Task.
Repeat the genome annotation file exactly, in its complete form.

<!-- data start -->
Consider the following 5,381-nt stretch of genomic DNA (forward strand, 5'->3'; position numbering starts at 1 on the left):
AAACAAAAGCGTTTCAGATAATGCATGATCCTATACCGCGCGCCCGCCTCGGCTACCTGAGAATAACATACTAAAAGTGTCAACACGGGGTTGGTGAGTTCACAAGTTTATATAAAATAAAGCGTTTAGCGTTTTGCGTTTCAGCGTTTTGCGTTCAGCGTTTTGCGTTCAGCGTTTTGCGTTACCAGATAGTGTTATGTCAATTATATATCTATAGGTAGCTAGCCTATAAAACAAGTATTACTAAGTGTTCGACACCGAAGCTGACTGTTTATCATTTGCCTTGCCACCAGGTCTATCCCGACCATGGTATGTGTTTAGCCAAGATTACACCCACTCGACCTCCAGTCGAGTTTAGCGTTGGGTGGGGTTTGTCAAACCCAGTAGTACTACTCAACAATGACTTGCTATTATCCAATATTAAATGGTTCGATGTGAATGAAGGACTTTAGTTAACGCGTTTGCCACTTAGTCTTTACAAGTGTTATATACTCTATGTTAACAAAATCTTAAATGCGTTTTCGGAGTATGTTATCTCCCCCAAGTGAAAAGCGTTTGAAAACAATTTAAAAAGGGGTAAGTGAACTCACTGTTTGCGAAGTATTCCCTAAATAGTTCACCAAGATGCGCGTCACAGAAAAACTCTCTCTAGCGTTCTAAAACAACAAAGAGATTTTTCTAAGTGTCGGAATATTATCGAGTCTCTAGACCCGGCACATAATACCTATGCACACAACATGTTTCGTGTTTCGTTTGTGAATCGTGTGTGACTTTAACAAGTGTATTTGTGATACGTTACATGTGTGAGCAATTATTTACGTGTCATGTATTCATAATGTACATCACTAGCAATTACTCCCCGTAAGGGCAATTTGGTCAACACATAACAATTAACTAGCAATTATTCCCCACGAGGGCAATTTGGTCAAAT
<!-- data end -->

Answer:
Consider the following 5,381-nt stretch of genomic DNA (forward strand, 5'->3'; position numbering starts at 1 on the left):
AAACAAAAGCGTTTCAGATAATGCATGATCCTATACCGCGCGCCCGCCTCGGCTACCTGAGAATAACATACTAAAAGTGTCAACACGGGGTTGGTGAGTTCACAAGTTTATATAAAATAAAGCGTTTAGCGTTTTGCGTTTCAGCGTTTTGCGTTCAGCGTTTTGCGTTCAGCGTTTTGCGTTACCAGATAGTGTTATGTCAATTATATATCTATAGGTAGCTAGCCTATAAAACAAGTATTACTAAGTGTTCGACACCGAAGCTGACTGTTTATCATTTGCCTTGCCACCAGGTCTATCCCGACCATGGTATGTGTTTAGCCAAGATTACACCCACTCGACCTCCAGTCGAGTTTAGCGTTGGGTGGGGTTTGTCAAACCCAGTAGTACTACTCAACAATGACTTGCTATTATCCAATATTAAATGGTTCGATGTGAATGAAGGACTTTAGTTAACGCGTTTGCCACTTAGTCTTTACAAGTGTTATATACTCTATGTTAACAAAATCTTAAATGCGTTTTCGGAGTATGTTATCTCCCCCAAGTGAAAAGCGTTTGAAAACAATTTAAAAAGGGGTAAGTGAACTCACTGTTTGCGAAGTATTCCCTAAATAGTTCACCAAGATGCGCGTCACAGAAAAACTCTCTCTAGCGTTCTAAAACAACAAAGAGATTTTTCTAAGTGTCGGAATATTATCGAGTCTCTAGACCCGGCACATAATACCTATGCACACAACATGTTTCGTGTTTCGTTTGTGAATCGTGTGTGACTTTAACAAGTGTATTTGTGATACGTTACATGTGTGAGCAATTATTTACGTGTCATGTATTCATAATGTACATCACTAGCAATTACTCCCCGTAAGGGCAATTTGGTCAACACATAACAATTAACTAGCAATTATTCCCCACGAGGGCAATTTGGTCAAAT